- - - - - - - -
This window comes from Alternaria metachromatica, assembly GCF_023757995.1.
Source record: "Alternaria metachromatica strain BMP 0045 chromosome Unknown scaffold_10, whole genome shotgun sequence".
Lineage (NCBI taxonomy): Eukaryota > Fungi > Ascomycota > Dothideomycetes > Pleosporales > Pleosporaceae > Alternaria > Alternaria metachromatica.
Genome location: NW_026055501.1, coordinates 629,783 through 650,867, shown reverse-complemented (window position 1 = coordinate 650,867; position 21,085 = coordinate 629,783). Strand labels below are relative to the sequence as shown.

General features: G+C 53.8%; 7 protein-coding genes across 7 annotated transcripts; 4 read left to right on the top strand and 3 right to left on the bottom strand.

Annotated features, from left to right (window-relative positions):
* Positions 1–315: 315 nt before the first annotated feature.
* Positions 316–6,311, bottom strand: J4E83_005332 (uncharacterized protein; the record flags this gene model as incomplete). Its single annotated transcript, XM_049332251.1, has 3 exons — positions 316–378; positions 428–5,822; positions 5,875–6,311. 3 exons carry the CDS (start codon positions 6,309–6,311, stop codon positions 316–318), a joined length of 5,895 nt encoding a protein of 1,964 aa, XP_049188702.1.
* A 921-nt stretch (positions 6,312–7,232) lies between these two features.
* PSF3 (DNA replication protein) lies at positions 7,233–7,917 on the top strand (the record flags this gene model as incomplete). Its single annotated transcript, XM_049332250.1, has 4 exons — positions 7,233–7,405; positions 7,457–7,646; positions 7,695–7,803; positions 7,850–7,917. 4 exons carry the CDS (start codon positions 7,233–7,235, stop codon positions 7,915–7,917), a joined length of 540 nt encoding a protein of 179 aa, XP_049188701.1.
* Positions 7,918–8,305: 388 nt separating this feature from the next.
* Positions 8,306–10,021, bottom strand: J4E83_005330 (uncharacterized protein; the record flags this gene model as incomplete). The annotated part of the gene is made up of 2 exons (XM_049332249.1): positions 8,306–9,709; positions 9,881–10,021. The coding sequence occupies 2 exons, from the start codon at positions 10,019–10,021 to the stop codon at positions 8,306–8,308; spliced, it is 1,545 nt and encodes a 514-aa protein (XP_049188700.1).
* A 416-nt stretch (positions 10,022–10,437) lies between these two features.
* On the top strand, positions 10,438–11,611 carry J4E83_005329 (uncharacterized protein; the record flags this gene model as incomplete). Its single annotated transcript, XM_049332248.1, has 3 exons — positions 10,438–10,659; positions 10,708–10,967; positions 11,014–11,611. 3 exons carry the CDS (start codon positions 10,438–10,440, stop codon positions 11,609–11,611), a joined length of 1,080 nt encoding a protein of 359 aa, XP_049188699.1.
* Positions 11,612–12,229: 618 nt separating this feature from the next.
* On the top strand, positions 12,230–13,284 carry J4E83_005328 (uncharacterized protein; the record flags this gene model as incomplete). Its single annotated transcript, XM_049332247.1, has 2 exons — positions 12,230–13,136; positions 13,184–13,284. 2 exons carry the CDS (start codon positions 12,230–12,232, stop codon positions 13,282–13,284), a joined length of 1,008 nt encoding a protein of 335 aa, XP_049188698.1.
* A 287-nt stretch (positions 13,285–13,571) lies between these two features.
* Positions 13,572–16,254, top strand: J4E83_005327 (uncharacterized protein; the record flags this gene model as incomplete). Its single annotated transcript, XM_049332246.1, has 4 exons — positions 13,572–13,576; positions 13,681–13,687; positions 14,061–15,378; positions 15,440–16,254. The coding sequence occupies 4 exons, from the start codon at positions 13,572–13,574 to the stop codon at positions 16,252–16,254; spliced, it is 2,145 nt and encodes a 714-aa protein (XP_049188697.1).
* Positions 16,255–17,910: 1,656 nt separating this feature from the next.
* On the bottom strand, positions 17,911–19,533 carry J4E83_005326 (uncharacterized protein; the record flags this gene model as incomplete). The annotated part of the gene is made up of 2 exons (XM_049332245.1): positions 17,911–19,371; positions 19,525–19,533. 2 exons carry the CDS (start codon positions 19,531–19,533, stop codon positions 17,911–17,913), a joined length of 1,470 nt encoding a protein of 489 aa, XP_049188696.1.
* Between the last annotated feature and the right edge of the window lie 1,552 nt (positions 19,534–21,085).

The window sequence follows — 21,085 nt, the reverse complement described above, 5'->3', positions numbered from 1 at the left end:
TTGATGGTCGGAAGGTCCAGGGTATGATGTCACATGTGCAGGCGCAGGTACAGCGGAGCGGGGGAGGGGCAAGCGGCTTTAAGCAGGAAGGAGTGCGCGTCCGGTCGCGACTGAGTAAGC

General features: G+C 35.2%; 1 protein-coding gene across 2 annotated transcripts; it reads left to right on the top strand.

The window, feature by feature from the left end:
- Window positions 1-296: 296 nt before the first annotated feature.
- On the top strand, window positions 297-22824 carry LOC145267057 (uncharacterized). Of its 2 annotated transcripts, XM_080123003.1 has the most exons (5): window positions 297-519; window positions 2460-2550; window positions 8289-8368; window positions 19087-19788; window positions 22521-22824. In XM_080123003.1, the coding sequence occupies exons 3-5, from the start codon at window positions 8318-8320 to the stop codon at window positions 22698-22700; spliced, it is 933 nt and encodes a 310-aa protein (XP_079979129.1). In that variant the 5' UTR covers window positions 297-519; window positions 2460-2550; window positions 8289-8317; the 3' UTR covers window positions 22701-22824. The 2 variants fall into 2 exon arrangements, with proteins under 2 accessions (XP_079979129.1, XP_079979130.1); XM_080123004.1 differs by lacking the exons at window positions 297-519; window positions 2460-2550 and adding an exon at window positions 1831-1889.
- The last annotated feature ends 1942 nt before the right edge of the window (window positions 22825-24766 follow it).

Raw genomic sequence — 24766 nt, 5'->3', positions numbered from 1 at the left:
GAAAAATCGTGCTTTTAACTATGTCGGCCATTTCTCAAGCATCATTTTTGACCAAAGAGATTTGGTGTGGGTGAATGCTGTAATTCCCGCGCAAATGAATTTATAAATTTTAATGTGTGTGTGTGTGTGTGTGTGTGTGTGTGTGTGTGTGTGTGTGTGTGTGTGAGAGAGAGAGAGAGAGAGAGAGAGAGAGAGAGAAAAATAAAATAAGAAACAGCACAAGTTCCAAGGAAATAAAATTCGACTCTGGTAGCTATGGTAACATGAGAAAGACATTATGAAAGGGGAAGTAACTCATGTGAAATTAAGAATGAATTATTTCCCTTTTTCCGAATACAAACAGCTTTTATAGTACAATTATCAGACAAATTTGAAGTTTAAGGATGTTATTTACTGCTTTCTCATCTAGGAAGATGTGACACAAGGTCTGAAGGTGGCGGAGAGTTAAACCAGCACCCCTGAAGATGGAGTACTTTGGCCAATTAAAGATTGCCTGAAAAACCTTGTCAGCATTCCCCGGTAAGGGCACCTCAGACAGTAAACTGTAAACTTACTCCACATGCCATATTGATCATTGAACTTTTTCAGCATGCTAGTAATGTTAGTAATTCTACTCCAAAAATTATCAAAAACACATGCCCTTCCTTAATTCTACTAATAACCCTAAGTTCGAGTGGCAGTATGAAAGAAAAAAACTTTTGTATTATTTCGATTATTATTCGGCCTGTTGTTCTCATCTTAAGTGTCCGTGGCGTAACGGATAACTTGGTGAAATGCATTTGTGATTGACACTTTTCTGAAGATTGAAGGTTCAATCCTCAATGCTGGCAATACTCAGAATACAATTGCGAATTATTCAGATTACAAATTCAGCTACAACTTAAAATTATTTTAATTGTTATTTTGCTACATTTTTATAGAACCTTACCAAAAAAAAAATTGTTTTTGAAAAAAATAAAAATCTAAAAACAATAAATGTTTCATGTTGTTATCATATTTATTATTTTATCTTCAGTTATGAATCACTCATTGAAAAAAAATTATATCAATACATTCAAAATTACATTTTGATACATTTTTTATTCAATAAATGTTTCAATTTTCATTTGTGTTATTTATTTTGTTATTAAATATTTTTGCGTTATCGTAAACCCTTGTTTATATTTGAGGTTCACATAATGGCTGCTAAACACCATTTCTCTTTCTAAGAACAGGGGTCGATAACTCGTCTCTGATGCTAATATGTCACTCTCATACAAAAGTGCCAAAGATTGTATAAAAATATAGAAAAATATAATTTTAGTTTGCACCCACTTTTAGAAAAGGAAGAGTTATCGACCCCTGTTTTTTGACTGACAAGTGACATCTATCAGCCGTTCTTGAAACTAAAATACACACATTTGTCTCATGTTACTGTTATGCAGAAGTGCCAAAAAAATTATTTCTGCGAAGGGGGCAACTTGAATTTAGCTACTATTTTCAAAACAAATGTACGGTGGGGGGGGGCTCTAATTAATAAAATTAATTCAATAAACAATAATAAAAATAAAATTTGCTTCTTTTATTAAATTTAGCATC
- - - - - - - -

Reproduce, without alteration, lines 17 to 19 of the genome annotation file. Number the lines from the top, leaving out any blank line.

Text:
* A 287-nt stretch (positions 13,285–13,571) lies between these two features.
* Positions 13,572–16,254, top strand: J4E83_005327 (uncharacterized protein; the record flags this gene model as incomplete). Its single annotated transcript, XM_049332246.1, has 4 exons — positions 13,572–13,576; positions 13,681–13,687; positions 14,061–15,378; positions 15,440–16,254. The coding sequence occupies 4 exons, from the start codon at positions 13,572–13,574 to the stop codon at positions 16,252–16,254; spliced, it is 2,145 nt and encodes a 714-aa protein (XP_049188697.1).
* Positions 16,255–17,910: 1,656 nt separating this feature from the next.